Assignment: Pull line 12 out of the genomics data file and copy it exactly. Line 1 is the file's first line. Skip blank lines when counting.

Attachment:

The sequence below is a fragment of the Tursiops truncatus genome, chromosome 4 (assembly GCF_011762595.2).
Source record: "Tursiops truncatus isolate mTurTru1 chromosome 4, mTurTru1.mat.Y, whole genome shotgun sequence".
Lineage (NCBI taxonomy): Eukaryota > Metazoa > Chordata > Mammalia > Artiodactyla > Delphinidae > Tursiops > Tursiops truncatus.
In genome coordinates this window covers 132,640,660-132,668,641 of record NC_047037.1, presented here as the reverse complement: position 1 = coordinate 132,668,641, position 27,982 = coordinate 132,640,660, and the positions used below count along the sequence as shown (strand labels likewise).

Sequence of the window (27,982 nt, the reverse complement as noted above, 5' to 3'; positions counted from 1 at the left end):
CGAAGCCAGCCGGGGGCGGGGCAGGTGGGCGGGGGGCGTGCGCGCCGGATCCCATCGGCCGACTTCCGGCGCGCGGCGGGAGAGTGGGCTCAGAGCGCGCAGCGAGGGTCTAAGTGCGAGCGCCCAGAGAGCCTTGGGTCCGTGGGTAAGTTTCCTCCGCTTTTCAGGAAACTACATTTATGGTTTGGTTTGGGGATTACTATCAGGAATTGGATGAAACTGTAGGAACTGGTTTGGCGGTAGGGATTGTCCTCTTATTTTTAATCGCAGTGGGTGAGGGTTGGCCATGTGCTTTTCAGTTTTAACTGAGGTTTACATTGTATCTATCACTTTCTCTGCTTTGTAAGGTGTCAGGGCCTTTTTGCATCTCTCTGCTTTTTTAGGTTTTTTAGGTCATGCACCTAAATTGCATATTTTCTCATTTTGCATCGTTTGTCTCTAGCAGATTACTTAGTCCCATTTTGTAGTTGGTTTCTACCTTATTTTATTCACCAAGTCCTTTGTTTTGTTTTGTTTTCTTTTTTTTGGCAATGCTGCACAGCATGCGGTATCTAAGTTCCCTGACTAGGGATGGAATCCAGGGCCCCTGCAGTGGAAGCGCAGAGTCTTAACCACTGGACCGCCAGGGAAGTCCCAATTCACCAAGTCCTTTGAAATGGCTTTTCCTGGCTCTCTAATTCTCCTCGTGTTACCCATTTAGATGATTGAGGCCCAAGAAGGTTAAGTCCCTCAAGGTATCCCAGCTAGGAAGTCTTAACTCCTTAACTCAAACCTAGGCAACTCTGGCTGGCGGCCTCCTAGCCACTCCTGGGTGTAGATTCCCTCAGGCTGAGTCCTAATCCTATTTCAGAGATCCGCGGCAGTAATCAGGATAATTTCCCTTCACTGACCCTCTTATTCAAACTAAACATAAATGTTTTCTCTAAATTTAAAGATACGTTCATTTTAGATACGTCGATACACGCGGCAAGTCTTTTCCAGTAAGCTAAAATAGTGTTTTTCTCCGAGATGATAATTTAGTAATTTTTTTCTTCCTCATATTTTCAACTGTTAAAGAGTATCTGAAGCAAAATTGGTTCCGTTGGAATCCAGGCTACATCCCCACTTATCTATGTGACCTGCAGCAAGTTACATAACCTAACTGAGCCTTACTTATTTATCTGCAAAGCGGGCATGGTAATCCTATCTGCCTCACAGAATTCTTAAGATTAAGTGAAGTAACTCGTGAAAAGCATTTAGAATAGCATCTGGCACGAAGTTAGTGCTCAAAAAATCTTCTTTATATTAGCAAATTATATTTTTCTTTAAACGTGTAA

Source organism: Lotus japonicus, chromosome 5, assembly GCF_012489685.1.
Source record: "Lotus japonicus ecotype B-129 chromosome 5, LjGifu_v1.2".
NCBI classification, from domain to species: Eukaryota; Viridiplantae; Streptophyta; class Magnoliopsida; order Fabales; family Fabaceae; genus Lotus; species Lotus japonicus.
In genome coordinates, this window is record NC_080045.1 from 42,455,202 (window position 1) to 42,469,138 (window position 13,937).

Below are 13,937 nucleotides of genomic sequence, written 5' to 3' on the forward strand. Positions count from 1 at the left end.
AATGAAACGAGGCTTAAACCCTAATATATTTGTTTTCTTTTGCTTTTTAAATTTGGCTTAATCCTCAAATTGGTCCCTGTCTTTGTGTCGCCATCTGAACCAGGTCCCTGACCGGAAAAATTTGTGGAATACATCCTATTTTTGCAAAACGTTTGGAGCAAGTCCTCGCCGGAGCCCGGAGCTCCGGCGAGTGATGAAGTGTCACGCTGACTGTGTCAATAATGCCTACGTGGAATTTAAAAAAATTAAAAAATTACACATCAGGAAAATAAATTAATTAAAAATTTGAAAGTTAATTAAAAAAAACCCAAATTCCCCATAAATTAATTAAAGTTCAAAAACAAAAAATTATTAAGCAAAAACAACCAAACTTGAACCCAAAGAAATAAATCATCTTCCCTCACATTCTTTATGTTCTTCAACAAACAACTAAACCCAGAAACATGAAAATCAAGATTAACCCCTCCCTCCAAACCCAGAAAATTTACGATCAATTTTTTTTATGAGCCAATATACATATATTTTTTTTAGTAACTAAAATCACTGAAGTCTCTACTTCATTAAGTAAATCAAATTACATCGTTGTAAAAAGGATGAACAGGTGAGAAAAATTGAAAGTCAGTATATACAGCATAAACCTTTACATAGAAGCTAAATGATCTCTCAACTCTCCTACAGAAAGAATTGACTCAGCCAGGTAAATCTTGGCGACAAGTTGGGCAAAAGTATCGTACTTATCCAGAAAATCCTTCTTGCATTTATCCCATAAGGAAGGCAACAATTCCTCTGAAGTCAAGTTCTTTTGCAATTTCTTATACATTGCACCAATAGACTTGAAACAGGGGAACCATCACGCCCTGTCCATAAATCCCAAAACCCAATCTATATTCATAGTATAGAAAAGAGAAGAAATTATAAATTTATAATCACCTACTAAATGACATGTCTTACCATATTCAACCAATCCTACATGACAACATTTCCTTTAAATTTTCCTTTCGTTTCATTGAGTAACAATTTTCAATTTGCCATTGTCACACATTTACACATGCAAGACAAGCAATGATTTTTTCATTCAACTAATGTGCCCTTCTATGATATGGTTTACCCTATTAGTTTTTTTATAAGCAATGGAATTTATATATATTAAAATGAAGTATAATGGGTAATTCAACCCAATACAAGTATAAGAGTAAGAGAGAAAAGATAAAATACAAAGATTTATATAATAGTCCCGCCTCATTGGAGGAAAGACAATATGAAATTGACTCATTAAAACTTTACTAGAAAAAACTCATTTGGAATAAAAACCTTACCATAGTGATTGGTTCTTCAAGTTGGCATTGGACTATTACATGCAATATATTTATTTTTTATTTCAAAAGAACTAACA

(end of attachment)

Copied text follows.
AATGAAACGAGGCTTAAACCCTAATATATTTGTTTTCTTTTGCTTTTTAAATTTGGCTTAATCCTCAAATTGGTCCCTGTCTTTGTGTCGCCATCTGAACCAGGTCCCTGACCGGAAAAATTTGTGGAATACATCCTATTTTTGCAAAACGTTTGGAGCAAGTCCTCGCCGGAGCCCGGAGCTCCGGCGAGTGATGAAGTGTCACGCTGACTGTGTCAATAATGCCTACGTGGAATTTAAAAAAATTAAAAAATTACACATCAGGAAAATAAATTAATTAAAAATTTGAAAGTTAATTAAAAAAAACCCAAATTCCCCATAAATTAATTAAAGTTCAAAAACAAAAAATTATTAAGCAAAAACAACCAAACTTGAACCCAAAGAAATAAATCATCTTCCCTCACATTCTTTATGTTCTTCAACAAACAACTAAACCCAGAAACATGAAAATCAAGATTAACCCCTCCCTCCAAACCCAGAAAATTTACGATCAATTTTTTTTATGAGCCAATATACATATATTTTTTTTAGTAACTAAAATCACTGAAGTCTCTACTTCATTAAGTAAATCAAATTACATCGTTGTAAAAAGGATGAACAGGTGAGAAAAATTGAAAGTCAGTATATACAGCATAAACCTTTACATAGAAGCTAAATGATCTCTCAACTCTCCTACAGAAAGAATTGACTCAGCCAGGTAAATCTTGGCGACAAGTTGGGCAAAAGTATCGTACTTATCCAGAAAATCCTTCTTGCATTTATCCCATAAGGAAGGCAACAATTCCTCTGAAGTCAAGTTCTTTTGCAATTTCTTATACATTGCACCAATAGACTTGAAACAGGGGAACCATCACGCCCTGTCCATAAATCCCAAAACCCAATCTATATTCATAGTATAGAAAAGAGAAGAAATTATAAATTTATAATCACCTACTAAATGACATGTCTTACCATATTCAACCAATCCTACATGACAACATTTCCTTTAAATTTTCCTTTCGTTTCATTGAGTAACAATTTTCAATTTGCCATTGTCACACATTTACACATGCAAGACAAGCAATGATTTTTTCATTCAACTAATGTGCCCTTCTATGATATGGTTTACCCTATTAGTTTTTTTATAAGCAATGGAATTTATATATATTAAAATGAAGTATAATGGGTAATTCAACCCAATACAAGTATAAGAGTAAGAGAGAAAAGATAAAATACAAAGATTTATATAATAGTCCCGCCTCATTGGAGGAAAGACAATATGAAATTGACTCATTAAAACTTTACTAGAAAAAACTCATTTGGAATAAAAACCTTACCATAGTGATTGGTTCTTCAAGTTGGCATTGGACTATTACATGCAATATATTTATTTTTTATTTCAAAAGAACTAACA